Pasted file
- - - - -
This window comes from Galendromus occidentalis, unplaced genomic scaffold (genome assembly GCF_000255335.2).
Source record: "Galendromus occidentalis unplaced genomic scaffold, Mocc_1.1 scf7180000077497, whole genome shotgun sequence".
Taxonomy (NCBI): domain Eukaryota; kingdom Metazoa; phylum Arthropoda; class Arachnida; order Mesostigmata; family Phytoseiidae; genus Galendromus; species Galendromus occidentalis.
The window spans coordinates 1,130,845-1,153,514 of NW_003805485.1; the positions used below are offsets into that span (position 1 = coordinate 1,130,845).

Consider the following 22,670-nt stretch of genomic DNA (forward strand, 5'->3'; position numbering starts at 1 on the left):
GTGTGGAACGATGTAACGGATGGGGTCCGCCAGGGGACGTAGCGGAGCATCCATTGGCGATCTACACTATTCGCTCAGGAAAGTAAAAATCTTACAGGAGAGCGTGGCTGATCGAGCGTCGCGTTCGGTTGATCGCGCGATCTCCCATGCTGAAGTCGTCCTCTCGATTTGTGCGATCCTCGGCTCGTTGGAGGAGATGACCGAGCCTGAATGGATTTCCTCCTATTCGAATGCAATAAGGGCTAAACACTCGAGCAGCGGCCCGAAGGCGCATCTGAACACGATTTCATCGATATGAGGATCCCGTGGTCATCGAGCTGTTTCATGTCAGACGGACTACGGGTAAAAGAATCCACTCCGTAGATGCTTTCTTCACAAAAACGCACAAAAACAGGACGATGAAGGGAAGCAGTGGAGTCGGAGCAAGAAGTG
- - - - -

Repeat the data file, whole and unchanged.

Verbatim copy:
This window comes from Galendromus occidentalis, unplaced genomic scaffold (genome assembly GCF_000255335.2).
Source record: "Galendromus occidentalis unplaced genomic scaffold, Mocc_1.1 scf7180000077497, whole genome shotgun sequence".
Taxonomy (NCBI): domain Eukaryota; kingdom Metazoa; phylum Arthropoda; class Arachnida; order Mesostigmata; family Phytoseiidae; genus Galendromus; species Galendromus occidentalis.
The window spans coordinates 1,130,845-1,153,514 of NW_003805485.1; the positions used below are offsets into that span (position 1 = coordinate 1,130,845).

Consider the following 22,670-nt stretch of genomic DNA (forward strand, 5'->3'; position numbering starts at 1 on the left):
GTGTGGAACGATGTAACGGATGGGGTCCGCCAGGGGACGTAGCGGAGCATCCATTGGCGATCTACACTATTCGCTCAGGAAAGTAAAAATCTTACAGGAGAGCGTGGCTGATCGAGCGTCGCGTTCGGTTGATCGCGCGATCTCCCATGCTGAAGTCGTCCTCTCGATTTGTGCGATCCTCGGCTCGTTGGAGGAGATGACCGAGCCTGAATGGATTTCCTCCTATTCGAATGCAATAAGGGCTAAACACTCGAGCAGCGGCCCGAAGGCGCATCTGAACACGATTTCATCGATATGAGGATCCCGTGGTCATCGAGCTGTTTCATGTCAGACGGACTACGGGTAAAAGAATCCACTCCGTAGATGCTTTCTTCACAAAAACGCACAAAAACAGGACGATGAAGGGAAGCAGTGGAGTCGGAGCAAGAAGTG